Kathleen Aspenns [00:34:38] Oh, my gosh, yes. Mean, would you say that to anyone else? Exactly. And why is that OK to say to yourself, please don’t do that to yourself. Don’t. That’s not kind. Kindness has to go in all directions. And treating yourself badly it’s not a good thing. Please, we need to help you stop that. It’s not not a good thing. Not healthy for your mental health and not healthy for any other aspect of health. And the next one that I think about is Poison Oak. And Poison Oak is really great for hostility. And so that energy of keeping others away or keeping environments at bay by that hostile, pushing away, reactive energy. That’s the Poison Oak signature to my mind. And I don’t use it a ton. But there are times, like you say, when you hear those types of voices, when you hear it, whether it’s a real voice or not, but that energy of overreacting in order to create a little bit of space for yourself. That’s the Poison Oak signature, I think. 

Rochana Felde [00:35:41] Yeah. I don’t use it very often either. But if you think about what happens when you get poison oak or poison ivy, you know that red boiling, bubbling rash, angry skin. It’s anger coming right out of the skin, basically. That makes a lot of sense for its energetic use. 

Kathleen Aspenns [00:36:06] Yeah, and it’s, you know, a good thing to think about that just because somebody might ask. Oh, you know, why would I take that essence? You know, that plant is toxic, right. And it’s kind of interesting to have a conversation of like.. No. The flower essence will not give you a rash by taking it because it’s extremely dilute. And it’s not something that’s going to trigger any sort of physical reaction to take the essence. And it might also be interesting for you, if you’re particularly reactive to Poison Oak, to develop an energetic relationship with that plant and find out maybe why you have such a big reaction to it or develop some sort of an awareness around what’s going on with your body or your response to any plant where it’s way outside of the norm. And also, Rhus tox is the homeopathic version of poison oak. And that’s used as an anti-inflammatory. I’ve seen it recommended for arthritis. So that’s the energy of heat that’s gone deeper into the body where it’s formed that inflammatory cascade. So all fits in. Yes, it does. Very interesting. And I’ve seen horses choose to eat poison oak. And it’s the horses who have inflammatory conditions that I’ve watched them graze off of the tops. You know, just the newer growth, intentionally selecting that particular part of the plant in the springtime, those were the horses in the herd that were older or who had inflammatory conditions. So the animals recognize what’s going to help them and help them feel better. 

Rochana Felde [00:37:53] Fascinating. It’s pretty cool stuff. That is very cool. 

Kathleen Aspenns [00:37:59] So I think we’ve kind of come to a place of having covered the bases. If you are recognizing that anger is something you want to work with. I say start slowly. Take these essences very gently. Maybe don’t take them right before you’re going to go into a circumstance where you could be triggered, you know, enlist some help. Maybe tell a friend what you’re working with and that you’re looking to let some stuff go. And then that person can help watch you and make sure that you’re not taking on too much too quickly. It’s not about purging an entire lifetime of anger in one week or less, because that would probably be a lot. So go gently, take lots of supportive essences. And, you know, if it’s a really big deal, enlist professional help. The support of a therapist, and perhaps a flower essence practitioner, or somebody else who can really be helpful. A lot of times chronic anger situations have a traumatic underpinning and working with trauma is a really big deal that you want to get some help with. It’s not something you want to just decide that you’re going to fix all by yourself in a very short period of time. Get some support.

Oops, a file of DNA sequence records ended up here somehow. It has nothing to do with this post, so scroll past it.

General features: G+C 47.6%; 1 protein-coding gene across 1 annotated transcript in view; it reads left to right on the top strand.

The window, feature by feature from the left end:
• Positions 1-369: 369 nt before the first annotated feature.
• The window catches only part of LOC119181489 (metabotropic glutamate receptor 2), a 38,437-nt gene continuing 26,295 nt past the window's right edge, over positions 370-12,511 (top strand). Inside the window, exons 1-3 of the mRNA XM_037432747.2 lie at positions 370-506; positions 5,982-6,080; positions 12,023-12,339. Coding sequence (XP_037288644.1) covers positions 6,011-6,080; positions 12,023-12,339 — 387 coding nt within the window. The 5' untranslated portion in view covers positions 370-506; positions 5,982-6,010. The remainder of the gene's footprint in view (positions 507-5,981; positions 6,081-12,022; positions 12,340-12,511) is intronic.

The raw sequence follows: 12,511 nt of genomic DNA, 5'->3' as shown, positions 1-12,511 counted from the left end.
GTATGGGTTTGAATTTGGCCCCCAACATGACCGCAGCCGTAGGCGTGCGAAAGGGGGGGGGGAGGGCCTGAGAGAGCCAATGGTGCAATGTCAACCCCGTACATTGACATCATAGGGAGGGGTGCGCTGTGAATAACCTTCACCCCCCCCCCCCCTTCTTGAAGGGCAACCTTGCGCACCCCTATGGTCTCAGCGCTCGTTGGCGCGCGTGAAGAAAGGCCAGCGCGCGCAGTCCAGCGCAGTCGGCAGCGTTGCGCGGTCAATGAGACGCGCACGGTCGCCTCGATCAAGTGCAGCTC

Rochana Felde [00:39:14] Yeah, absolutely, and we didn’t even really go into some of the possible root causes. But, you know, as you know, anger is a reflection of deeper things that are happening inside. And so it’s just a process. You know, it’s peeling back the layers of that onion. It’s learning to be more conscious about what’s triggering you. And, you know, you can’t really solve for the anger until you get a better idea of not just what’s triggering you, but, you know, where is that really coming from? Why is that triggering you? There’s a lot that’s deeper in there. And it would be very helpful to work with someone to help uncover that. 

Kathleen Aspenns [00:40:04] Yeah. In baby steps. Take baby steps. This is a big, big thing. So thank you so much for being part of this conversation Ro, I’ve really enjoyed talking about anger. Everyone’s favorite emotion, with you. And to just open up the conversation about anger and the qualities of it and the gift of it, really what it’s telling us, what anger is sharing with us. So thank you all for joining us. We really appreciate you being part of our Flower Essence family. And we welcome conversation. We welcome hearing what your thoughts are on this. So feel free to respond on the social media channels and and or get in touch through contact forms or whatnot. We’d really like to hear what you have to say and have some feedback. And if you know somebody who needs help on this topic now, you know how to share with them. You can help them learn a little bit more about it. Share the podcast with them. And we really appreciate you sharing the podcast in general, because that’s how this information gets out there and how more people get helped with these beautiful gifts of the flowers. 

Rochana Felde [00:41:19] Beautiful. Thanks, Kathleen. Thanks until next time. Bye bye, everyone. 

[00:41:55] This podcast is meant for educational and entertainment purposes only. We are not physicians and do not diagnose, prescribe or treat medical conditions. Please consult with your own physician or health care practitioner regarding the suggestions and recommendations made by the hosts and guests of the Flower Essence Podcast.